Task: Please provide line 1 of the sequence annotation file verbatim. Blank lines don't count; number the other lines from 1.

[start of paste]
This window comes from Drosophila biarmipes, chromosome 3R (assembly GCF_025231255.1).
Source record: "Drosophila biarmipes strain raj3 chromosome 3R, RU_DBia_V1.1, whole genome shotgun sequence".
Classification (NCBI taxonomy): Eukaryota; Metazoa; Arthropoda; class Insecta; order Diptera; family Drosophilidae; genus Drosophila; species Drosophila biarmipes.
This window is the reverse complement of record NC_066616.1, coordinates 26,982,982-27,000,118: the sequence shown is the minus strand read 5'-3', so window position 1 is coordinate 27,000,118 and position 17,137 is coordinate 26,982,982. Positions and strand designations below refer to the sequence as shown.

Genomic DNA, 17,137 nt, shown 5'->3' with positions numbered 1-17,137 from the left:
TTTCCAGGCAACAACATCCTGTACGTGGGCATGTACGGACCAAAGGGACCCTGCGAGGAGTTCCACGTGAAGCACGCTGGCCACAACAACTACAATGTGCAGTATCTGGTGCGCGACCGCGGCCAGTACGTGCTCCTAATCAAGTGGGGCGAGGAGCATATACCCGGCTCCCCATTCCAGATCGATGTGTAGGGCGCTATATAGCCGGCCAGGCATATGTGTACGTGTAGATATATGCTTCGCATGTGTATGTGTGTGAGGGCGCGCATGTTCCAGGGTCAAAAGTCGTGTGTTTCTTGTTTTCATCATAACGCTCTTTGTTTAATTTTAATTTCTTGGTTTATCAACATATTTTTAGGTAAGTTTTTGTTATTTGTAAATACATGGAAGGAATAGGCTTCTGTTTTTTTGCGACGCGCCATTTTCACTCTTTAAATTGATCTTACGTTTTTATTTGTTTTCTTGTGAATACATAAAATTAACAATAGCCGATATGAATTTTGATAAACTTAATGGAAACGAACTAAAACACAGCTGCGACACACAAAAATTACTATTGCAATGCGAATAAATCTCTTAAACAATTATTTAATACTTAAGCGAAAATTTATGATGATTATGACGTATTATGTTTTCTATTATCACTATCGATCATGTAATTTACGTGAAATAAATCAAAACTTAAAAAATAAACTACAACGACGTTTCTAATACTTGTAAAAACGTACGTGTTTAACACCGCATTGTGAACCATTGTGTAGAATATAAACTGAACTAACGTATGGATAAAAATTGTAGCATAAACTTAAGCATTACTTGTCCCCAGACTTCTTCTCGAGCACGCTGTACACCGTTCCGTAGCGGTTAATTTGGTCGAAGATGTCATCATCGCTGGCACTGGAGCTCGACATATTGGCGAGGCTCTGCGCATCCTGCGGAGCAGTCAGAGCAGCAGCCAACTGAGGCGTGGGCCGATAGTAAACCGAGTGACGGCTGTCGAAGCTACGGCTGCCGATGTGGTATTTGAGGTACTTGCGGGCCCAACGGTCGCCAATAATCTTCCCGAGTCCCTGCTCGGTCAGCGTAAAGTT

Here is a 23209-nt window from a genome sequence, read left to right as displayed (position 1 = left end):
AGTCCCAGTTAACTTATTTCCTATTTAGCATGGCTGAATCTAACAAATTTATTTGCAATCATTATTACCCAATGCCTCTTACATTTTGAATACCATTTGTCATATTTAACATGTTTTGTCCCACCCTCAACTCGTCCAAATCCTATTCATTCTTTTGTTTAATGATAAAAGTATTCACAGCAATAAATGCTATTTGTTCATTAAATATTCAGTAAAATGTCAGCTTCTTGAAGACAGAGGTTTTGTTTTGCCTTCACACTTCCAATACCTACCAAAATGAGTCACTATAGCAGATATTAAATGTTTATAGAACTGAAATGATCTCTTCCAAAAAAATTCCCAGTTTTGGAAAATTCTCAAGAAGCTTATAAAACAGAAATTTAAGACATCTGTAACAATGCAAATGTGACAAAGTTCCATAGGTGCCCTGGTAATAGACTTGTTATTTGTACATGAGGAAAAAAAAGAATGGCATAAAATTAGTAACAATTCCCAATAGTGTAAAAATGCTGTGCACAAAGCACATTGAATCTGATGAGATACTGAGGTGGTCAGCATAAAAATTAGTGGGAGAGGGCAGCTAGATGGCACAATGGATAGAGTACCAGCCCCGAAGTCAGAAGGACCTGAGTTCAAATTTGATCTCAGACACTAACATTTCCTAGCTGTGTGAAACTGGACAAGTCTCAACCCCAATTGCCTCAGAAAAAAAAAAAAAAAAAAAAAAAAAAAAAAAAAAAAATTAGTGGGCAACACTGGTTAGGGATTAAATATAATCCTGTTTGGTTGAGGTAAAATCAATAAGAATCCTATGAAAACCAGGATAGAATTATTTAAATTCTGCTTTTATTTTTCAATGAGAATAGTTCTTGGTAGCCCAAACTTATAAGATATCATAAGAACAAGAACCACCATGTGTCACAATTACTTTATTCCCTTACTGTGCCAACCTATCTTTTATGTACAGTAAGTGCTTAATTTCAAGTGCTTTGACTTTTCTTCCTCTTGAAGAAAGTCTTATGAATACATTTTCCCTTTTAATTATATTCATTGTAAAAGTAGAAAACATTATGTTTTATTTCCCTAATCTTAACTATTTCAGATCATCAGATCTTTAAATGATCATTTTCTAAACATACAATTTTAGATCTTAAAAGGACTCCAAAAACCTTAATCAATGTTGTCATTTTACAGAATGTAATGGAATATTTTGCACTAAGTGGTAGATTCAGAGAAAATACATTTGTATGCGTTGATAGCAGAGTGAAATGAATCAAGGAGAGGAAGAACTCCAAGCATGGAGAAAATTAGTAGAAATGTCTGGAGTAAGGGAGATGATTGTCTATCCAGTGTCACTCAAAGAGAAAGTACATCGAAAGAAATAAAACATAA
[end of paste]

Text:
This window comes from Drosophila biarmipes, chromosome 3R (assembly GCF_025231255.1).